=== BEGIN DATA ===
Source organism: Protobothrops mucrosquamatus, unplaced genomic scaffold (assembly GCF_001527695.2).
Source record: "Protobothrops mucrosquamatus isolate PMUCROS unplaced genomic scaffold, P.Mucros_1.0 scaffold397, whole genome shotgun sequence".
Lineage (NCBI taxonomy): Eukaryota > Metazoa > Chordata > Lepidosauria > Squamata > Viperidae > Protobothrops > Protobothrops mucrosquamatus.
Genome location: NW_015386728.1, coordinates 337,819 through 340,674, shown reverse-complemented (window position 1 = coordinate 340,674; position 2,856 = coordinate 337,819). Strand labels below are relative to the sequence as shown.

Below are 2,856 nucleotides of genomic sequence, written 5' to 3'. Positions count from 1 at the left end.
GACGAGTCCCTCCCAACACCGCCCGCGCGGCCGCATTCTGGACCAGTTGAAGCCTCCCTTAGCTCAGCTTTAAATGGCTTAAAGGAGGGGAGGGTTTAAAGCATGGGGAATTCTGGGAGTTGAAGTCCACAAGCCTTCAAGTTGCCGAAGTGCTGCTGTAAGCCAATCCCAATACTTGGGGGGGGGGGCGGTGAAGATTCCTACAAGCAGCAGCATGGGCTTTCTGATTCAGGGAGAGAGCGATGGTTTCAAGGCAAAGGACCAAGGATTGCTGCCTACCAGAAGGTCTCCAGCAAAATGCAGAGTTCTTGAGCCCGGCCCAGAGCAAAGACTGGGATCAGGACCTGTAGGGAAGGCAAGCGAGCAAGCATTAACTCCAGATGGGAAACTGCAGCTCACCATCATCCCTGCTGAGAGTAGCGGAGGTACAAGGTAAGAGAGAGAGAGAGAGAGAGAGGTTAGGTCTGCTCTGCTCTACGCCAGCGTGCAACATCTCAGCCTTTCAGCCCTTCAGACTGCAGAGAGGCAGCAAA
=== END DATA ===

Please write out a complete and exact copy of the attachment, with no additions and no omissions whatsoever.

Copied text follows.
Source organism: Protobothrops mucrosquamatus, unplaced genomic scaffold (assembly GCF_001527695.2).
Source record: "Protobothrops mucrosquamatus isolate PMUCROS unplaced genomic scaffold, P.Mucros_1.0 scaffold397, whole genome shotgun sequence".
Lineage (NCBI taxonomy): Eukaryota > Metazoa > Chordata > Lepidosauria > Squamata > Viperidae > Protobothrops > Protobothrops mucrosquamatus.
Genome location: NW_015386728.1, coordinates 337,819 through 340,674, shown reverse-complemented (window position 1 = coordinate 340,674; position 2,856 = coordinate 337,819). Strand labels below are relative to the sequence as shown.

Below are 2,856 nucleotides of genomic sequence, written 5' to 3'. Positions count from 1 at the left end.
GACGAGTCCCTCCCAACACCGCCCGCGCGGCCGCATTCTGGACCAGTTGAAGCCTCCCTTAGCTCAGCTTTAAATGGCTTAAAGGAGGGGAGGGTTTAAAGCATGGGGAATTCTGGGAGTTGAAGTCCACAAGCCTTCAAGTTGCCGAAGTGCTGCTGTAAGCCAATCCCAATACTTGGGGGGGGGGGCGGTGAAGATTCCTACAAGCAGCAGCATGGGCTTTCTGATTCAGGGAGAGAGCGATGGTTTCAAGGCAAAGGACCAAGGATTGCTGCCTACCAGAAGGTCTCCAGCAAAATGCAGAGTTCTTGAGCCCGGCCCAGAGCAAAGACTGGGATCAGGACCTGTAGGGAAGGCAAGCGAGCAAGCATTAACTCCAGATGGGAAACTGCAGCTCACCATCATCCCTGCTGAGAGTAGCGGAGGTACAAGGTAAGAGAGAGAGAGAGAGAGAGAGGTTAGGTCTGCTCTGCTCTACGCCAGCGTGCAACATCTCAGCCTTTCAGCCCTTCAGACTGCAGAGAGGCAGCAAA